Eliminate profiteering altogether.?Biden says that he’ll make a requirement of his state and local grant program the elimination of “all other methods of profiteering off of incarceration—including diversion programs, commercial bail, and electronic monitoring,” and he says his administration will “support the passage of legislation?to crack down on the practice of private companies charging incarcerated individuals and their families outrageously high fees to make calls.”

Experts Say: The executive branch, Eisen explained, can try to do what former Deputy Attorney General Sally Yates did, which was direct the Bureau of Prisons to not renew contracts with private prison companies. “But any president will find it challenging to house these people,” she warns, and “it gets especially tricky with immigrant detainees,” who make up the vast majority of inmates in private detention facilities, and have since before the Trump administration. At a state level, Eisen says, if the federal government attached strings to federal funding that would penalize states that contract with private prisons, many states would not be able to comply, even if they wanted to. “A lot of directors of corrections don’t want to contract with private prison companies, but they just don’t have the facilities.”


What He Has Proposed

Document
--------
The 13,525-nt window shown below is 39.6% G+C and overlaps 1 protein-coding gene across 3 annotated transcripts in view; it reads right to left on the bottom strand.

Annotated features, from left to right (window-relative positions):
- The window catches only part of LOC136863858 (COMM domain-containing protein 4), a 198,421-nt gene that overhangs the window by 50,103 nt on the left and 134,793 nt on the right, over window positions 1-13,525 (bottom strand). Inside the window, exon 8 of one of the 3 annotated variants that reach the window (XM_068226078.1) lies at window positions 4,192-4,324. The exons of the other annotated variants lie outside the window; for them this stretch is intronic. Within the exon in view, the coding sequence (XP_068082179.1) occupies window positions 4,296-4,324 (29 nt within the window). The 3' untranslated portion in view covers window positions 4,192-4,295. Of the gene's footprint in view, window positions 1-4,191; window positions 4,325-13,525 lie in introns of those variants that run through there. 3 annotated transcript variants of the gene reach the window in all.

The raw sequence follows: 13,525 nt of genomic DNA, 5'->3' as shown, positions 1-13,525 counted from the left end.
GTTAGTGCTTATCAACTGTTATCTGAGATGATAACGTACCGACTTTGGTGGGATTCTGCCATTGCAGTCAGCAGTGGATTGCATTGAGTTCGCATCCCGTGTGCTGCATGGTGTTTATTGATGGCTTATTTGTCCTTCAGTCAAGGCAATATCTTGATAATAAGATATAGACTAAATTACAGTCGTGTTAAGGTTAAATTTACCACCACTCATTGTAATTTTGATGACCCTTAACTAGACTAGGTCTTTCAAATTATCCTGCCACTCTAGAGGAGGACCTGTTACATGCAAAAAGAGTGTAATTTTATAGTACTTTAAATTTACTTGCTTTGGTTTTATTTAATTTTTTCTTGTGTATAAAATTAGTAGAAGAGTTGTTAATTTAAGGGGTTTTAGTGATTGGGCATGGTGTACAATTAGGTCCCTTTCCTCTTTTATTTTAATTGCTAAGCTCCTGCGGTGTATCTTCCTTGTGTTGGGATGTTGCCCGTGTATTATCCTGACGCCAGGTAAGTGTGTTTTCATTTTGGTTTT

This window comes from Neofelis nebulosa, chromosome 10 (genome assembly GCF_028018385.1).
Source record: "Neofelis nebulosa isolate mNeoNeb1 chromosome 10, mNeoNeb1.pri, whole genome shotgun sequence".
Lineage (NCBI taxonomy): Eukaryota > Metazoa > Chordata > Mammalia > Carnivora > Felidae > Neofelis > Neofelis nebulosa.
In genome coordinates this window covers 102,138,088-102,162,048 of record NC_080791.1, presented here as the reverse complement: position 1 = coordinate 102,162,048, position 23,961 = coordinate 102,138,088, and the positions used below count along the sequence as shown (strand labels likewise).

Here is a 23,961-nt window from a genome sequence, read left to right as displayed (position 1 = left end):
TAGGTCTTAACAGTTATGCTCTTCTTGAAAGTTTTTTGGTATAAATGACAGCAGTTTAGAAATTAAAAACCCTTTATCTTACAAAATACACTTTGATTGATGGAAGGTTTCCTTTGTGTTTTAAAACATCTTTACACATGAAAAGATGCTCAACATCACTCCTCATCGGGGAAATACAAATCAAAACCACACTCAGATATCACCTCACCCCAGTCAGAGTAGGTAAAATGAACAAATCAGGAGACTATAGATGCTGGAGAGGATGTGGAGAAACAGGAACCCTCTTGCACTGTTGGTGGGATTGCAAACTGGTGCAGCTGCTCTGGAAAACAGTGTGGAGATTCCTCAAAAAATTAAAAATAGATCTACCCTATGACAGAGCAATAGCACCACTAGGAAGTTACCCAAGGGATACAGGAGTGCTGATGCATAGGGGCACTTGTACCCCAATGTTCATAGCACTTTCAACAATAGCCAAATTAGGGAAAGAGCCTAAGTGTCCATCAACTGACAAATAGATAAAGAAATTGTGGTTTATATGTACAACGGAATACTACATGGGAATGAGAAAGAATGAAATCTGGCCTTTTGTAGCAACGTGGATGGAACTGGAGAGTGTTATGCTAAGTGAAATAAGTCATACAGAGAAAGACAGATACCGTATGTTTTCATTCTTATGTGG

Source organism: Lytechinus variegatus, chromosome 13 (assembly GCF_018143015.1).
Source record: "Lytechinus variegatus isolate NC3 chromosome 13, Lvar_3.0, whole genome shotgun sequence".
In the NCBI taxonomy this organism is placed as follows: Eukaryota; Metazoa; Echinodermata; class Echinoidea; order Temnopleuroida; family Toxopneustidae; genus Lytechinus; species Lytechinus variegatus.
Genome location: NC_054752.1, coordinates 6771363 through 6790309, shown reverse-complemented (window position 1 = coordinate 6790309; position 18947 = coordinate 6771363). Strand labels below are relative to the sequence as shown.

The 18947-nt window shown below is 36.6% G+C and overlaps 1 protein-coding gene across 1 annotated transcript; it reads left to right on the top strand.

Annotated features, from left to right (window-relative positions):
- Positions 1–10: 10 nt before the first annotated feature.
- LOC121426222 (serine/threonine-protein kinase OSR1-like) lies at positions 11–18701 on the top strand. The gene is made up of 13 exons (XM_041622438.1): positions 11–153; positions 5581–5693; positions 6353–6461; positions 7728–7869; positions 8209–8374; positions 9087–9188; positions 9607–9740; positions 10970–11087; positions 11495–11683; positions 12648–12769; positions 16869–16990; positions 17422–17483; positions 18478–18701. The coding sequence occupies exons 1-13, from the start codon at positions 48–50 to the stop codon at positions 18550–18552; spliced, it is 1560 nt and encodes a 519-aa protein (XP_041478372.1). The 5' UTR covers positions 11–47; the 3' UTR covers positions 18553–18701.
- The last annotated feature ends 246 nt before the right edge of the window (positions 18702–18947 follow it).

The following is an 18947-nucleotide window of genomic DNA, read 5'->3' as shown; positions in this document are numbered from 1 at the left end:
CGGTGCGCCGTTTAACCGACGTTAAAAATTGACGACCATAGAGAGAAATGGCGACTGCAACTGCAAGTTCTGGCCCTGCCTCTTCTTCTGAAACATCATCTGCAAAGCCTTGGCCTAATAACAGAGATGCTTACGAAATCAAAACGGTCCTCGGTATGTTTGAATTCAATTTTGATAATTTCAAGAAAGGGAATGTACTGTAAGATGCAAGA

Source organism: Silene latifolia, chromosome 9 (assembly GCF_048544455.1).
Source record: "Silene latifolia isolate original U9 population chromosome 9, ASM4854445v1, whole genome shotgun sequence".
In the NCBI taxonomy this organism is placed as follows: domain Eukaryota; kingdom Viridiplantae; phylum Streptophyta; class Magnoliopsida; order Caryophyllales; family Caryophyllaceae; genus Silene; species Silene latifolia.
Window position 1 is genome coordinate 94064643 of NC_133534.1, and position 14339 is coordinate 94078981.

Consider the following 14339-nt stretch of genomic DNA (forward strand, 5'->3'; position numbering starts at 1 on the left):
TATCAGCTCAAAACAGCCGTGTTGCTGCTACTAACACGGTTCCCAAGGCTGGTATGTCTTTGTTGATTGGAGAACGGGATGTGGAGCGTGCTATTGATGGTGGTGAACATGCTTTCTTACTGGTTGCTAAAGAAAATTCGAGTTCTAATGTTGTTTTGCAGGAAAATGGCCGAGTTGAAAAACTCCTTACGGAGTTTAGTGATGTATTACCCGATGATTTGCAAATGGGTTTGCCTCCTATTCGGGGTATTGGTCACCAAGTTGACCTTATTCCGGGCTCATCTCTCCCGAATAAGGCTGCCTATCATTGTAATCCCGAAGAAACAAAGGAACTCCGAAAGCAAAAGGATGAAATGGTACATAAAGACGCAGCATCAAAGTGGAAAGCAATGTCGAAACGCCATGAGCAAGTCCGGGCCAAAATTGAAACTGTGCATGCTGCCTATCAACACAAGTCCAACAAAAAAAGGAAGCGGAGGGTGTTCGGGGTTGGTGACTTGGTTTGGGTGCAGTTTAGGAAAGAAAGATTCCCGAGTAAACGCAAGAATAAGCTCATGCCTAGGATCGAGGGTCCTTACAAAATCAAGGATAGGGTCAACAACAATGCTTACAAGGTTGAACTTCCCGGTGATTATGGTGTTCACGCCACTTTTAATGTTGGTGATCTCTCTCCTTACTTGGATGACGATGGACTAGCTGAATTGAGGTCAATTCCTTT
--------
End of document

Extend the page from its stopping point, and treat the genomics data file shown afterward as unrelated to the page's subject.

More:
Donald Trump
Donald Trump

Do not eliminate cash bail.?Trump seems to be opposed?to the abolition of cash bail. After bail reform in New York, he tweeted that the state was letting out “hardened & bad” criminals, despite the fact that those being released were not yet convicted and despite his own administration touting its release of prisoners through the First Step Act.

Use private prisons.?The Trump administration has been a boon?to the private prison industry, largely thanks to immigrant detention facilities. And the Trump administration even sued California?over its state ban on private prisons.


Policing

The partisan divide on policing is the most stark: Trump has brandished a tough-on-crime support for the police, such as when he voiced his support for New York’s controversial “stop and frisk” policy. On the other side, Biden has made reining in, rather than boosting, police a priority.

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What He Has Proposed


Joe Biden
Joe Biden

More COPS. Biden says he will invest $300 million in the Community Oriented Policing Services (COPS) program, which has since 1994 invested in personnel, training and resources for local police forces, and as a condition of the grant, police departments must hire officers who on aggregate “mirror the racial diversity” of the communities they serve.

More data. Biden says his administration will “encourage” states to collect more data, so that it can make more-informed criminal justice policies to eliminate disparities.

Less misconduct. Furthermore, he says his Justice Department will prioritize prosecuting hate crimes and investigating misconduct in police departments and prosecutors’ offices.


What He Has Proposed


Donald Trump
Donald Trump

More cops. Trump has said “I love the cops” during campaign rallies; his administration slashed funding for the COPS program. The Trump administration revamped a different program, the Community Reform Initiative (CRI), with more of a focus on protecting officers, through efforts such as increased funding for bulletproof vests.